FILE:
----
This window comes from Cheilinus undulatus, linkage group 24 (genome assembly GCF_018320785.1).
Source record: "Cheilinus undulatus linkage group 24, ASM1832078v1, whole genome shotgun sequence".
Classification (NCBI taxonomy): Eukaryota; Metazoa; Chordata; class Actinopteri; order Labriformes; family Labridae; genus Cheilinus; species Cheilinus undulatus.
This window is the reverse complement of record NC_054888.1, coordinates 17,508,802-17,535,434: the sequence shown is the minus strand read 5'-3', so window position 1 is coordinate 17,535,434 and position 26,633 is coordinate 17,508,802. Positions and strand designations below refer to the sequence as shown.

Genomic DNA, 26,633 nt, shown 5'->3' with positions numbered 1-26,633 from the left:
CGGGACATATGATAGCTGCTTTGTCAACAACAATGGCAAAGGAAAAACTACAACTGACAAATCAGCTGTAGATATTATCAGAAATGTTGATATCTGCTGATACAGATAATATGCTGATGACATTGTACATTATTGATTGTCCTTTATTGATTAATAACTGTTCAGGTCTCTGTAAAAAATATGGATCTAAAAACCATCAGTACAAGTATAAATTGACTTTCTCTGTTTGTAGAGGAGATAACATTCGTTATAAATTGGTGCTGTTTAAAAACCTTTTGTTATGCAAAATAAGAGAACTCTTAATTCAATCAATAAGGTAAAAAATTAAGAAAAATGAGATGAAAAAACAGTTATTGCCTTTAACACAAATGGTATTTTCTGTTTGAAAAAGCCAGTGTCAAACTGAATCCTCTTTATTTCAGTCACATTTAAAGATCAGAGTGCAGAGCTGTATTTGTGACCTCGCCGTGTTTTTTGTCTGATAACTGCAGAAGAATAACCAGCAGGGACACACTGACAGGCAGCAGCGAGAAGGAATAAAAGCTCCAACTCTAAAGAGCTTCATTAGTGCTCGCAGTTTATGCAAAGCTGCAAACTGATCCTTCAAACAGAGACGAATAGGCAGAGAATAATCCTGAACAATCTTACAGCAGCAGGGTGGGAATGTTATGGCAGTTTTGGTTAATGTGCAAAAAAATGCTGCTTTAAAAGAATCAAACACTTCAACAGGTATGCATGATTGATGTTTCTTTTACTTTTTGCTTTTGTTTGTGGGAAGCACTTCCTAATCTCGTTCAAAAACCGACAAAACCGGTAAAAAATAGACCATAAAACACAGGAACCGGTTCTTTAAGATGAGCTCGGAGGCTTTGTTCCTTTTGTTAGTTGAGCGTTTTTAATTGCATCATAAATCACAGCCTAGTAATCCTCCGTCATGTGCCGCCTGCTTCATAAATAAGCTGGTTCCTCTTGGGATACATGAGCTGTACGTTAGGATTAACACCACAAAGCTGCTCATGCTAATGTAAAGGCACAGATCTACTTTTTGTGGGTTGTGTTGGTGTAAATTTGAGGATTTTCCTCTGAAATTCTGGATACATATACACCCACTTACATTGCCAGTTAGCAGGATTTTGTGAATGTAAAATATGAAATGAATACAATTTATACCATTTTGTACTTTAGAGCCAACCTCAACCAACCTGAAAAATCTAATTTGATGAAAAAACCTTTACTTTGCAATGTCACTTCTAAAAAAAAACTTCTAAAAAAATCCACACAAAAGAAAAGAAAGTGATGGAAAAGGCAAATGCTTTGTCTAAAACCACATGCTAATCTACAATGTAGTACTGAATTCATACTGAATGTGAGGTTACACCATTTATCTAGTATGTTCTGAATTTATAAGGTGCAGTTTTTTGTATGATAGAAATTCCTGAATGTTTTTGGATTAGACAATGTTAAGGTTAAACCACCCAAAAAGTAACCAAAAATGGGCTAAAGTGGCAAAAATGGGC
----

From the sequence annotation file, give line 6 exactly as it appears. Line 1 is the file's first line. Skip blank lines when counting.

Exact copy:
CGGGACATATGATAGCTGCTTTGTCAACAACAATGGCAAAGGAAAAACTACAACTGACAAATCAGCTGTAGATATTATCAGAAATGTTGATATCTGCTGATACAGATAATATGCTGATGACATTGTACATTATTGATTGTCCTTTATTGATTAATAACTGTTCAGGTCTCTGTAAAAAATATGGATCTAAAAACCATCAGTACAAGTATAAATTGACTTTCTCTGTTTGTAGAGGAGATAACATTCGTTATAAATTGGTGCTGTTTAAAAACCTTTTGTTATGCAAAATAAGAGAACTCTTAATTCAATCAATAAGGTAAAAAATTAAGAAAAATGAGATGAAAAAACAGTTATTGCCTTTAACACAAATGGTATTTTCTGTTTGAAAAAGCCAGTGTCAAACTGAATCCTCTTTATTTCAGTCACATTTAAAGATCAGAGTGCAGAGCTGTATTTGTGACCTCGCCGTGTTTTTTGTCTGATAACTGCAGAAGAATAACCAGCAGGGACACACTGACAGGCAGCAGCGAGAAGGAATAAAAGCTCCAACTCTAAAGAGCTTCATTAGTGCTCGCAGTTTATGCAAAGCTGCAAACTGATCCTTCAAACAGAGACGAATAGGCAGAGAATAATCCTGAACAATCTTACAGCAGCAGGGTGGGAATGTTATGGCAGTTTTGGTTAATGTGCAAAAAAATGCTGCTTTAAAAGAATCAAACACTTCAACAGGTATGCATGATTGATGTTTCTTTTACTTTTTGCTTTTGTTTGTGGGAAGCACTTCCTAATCTCGTTCAAAAACCGACAAAACCGGTAAAAAATAGACCATAAAACACAGGAACCGGTTCTTTAAGATGAGCTCGGAGGCTTTGTTCCTTTTGTTAGTTGAGCGTTTTTAATTGCATCATAAATCACAGCCTAGTAATCCTCCGTCATGTGCCGCCTGCTTCATAAATAAGCTGGTTCCTCTTGGGATACATGAGCTGTACGTTAGGATTAACACCACAAAGCTGCTCATGCTAATGTAAAGGCACAGATCTACTTTTTGTGGGTTGTGTTGGTGTAAATTTGAGGATTTTCCTCTGAAATTCTGGATACATATACACCCACTTACATTGCCAGTTAGCAGGATTTTGTGAATGTAAAATATGAAATGAATACAATTTATACCATTTTGTACTTTAGAGCCAACCTCAACCAACCTGAAAAATCTAATTTGATGAAAAAACCTTTACTTTGCAATGTCACTTCTAAAAAAAAACTTCTAAAAAAATCCACACAAAAGAAAAGAAAGTGATGGAAAAGGCAAATGCTTTGTCTAAAACCACATGCTAATCTACAATGTAGTACTGAATTCATACTGAATGTGAGGTTACACCATTTATCTAGTATGTTCTGAATTTATAAGGTGCAGTTTTTTGTATGATAGAAATTCCTGAATGTTTTTGGATTAGACAATGTTAAGGTTAAACCACCCAAAAAGTAACCAAAAATGGGCTAAAGTGGCAAAAATGGGC